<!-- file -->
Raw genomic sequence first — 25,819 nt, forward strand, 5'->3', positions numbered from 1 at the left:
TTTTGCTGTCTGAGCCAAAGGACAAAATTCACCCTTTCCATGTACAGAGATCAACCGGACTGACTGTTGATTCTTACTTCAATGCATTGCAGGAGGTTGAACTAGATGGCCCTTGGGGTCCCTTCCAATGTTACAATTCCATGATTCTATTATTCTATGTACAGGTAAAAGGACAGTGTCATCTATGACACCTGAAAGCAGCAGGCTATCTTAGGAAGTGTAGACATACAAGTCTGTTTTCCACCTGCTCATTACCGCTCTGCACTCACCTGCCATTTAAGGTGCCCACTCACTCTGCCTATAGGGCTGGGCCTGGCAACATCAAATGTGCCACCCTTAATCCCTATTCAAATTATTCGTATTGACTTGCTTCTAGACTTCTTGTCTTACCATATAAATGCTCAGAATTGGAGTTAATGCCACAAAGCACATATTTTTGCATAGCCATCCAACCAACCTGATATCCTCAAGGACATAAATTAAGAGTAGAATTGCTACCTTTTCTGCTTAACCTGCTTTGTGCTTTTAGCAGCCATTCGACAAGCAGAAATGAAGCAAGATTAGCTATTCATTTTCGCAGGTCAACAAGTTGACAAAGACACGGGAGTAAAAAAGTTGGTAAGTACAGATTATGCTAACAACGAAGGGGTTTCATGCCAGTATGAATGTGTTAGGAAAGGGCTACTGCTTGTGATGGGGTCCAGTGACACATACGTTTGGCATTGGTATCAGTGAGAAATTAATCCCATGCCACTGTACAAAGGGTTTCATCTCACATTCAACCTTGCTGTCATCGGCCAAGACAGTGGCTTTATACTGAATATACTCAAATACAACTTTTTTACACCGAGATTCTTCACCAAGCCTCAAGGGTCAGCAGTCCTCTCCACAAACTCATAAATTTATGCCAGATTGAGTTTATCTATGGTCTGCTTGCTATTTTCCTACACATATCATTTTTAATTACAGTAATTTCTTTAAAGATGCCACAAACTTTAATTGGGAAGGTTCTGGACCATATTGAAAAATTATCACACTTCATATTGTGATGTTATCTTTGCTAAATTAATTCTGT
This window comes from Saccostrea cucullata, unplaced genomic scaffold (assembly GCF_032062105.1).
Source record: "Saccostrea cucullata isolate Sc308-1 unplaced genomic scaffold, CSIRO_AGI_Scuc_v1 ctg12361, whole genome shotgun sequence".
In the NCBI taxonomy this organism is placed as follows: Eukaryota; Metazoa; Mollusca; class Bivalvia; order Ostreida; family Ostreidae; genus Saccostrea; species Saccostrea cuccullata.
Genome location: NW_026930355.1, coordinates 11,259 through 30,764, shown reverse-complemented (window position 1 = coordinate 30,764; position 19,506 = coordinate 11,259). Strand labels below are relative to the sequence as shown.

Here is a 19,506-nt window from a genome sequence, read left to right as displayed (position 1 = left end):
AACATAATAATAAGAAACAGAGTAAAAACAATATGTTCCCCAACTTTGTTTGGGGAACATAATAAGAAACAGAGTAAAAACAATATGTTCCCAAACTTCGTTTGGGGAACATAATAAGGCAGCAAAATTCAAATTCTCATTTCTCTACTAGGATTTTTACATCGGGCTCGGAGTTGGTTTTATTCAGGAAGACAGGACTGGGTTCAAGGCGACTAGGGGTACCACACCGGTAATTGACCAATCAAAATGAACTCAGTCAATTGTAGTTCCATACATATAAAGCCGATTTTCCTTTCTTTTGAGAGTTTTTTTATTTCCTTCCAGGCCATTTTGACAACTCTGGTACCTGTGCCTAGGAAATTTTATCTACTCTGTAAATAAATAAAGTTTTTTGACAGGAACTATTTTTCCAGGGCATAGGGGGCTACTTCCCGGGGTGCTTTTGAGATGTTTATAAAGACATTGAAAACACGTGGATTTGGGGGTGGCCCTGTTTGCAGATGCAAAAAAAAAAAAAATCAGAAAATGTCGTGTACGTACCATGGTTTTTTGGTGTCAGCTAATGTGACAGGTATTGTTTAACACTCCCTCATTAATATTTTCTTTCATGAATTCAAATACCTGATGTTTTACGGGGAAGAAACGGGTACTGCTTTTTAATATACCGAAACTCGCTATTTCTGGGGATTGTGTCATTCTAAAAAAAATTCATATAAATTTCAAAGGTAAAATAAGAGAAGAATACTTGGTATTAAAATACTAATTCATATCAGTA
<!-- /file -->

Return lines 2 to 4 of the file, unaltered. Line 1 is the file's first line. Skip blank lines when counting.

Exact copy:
TTTTGCTGTCTGAGCCAAAGGACAAAATTCACCCTTTCCATGTACAGAGATCAACCGGACTGACTGTTGATTCTTACTTCAATGCATTGCAGGAGGTTGAACTAGATGGCCCTTGGGGTCCCTTCCAATGTTACAATTCCATGATTCTATTATTCTATGTACAGGTAAAAGGACAGTGTCATCTATGACACCTGAAAGCAGCAGGCTATCTTAGGAAGTGTAGACATACAAGTCTGTTTTCCACCTGCTCATTACCGCTCTGCACTCACCTGCCATTTAAGGTGCCCACTCACTCTGCCTATAGGGCTGGGCCTGGCAACATCAAATGTGCCACCCTTAATCCCTATTCAAATTATTCGTATTGACTTGCTTCTAGACTTCTTGTCTTACCATATAAATGCTCAGAATTGGAGTTAATGCCACAAAGCACATATTTTTGCATAGCCATCCAACCAACCTGATATCCTCAAGGACATAAATTAAGAGTAGAATTGCTACCTTTTCTGCTTAACCTGCTTTGTGCTTTTAGCAGCCATTCGACAAGCAGAAATGAAGCAAGATTAGCTATTCATTTTCGCAGGTCAACAAGTTGACAAAGACACGGGAGTAAAAAAGTTGGTAAGTACAGATTATGCTAACAACGAAGGGGTTTCATGCCAGTATGAATGTGTTAGGAAAGGGCTACTGCTTGTGATGGGGTCCAGTGACACATACGTTTGGCATTGGTATCAGTGAGAAATTAATCCCATGCCACTGTACAAAGGGTTTCATCTCACATTCAACCTTGCTGTCATCGGCCAAGACAGTGGCTTTATACTGAATATACTCAAATACAACTTTTTTACACCGAGATTCTTCACCAAGCCTCAAGGGTCAGCAGTCCTCTCCACAAACTCATAAATTTATGCCAGATTGAGTTTATCTATGGTCTGCTTGCTATTTTCCTACACATATCATTTTTAATTACAGTAATTTCTTTAAAGATGCCACAAACTTTAATTGGGAAGGTTCTGGACCATATTGAAAAATTATCACACTTCATATTGTGATGTTATCTTTGCTAAATTAATTCTGT
This window comes from Saccostrea cucullata, unplaced genomic scaffold (assembly GCF_032062105.1).
Source record: "Saccostrea cucullata isolate Sc308-1 unplaced genomic scaffold, CSIRO_AGI_Scuc_v1 ctg12361, whole genome shotgun sequence".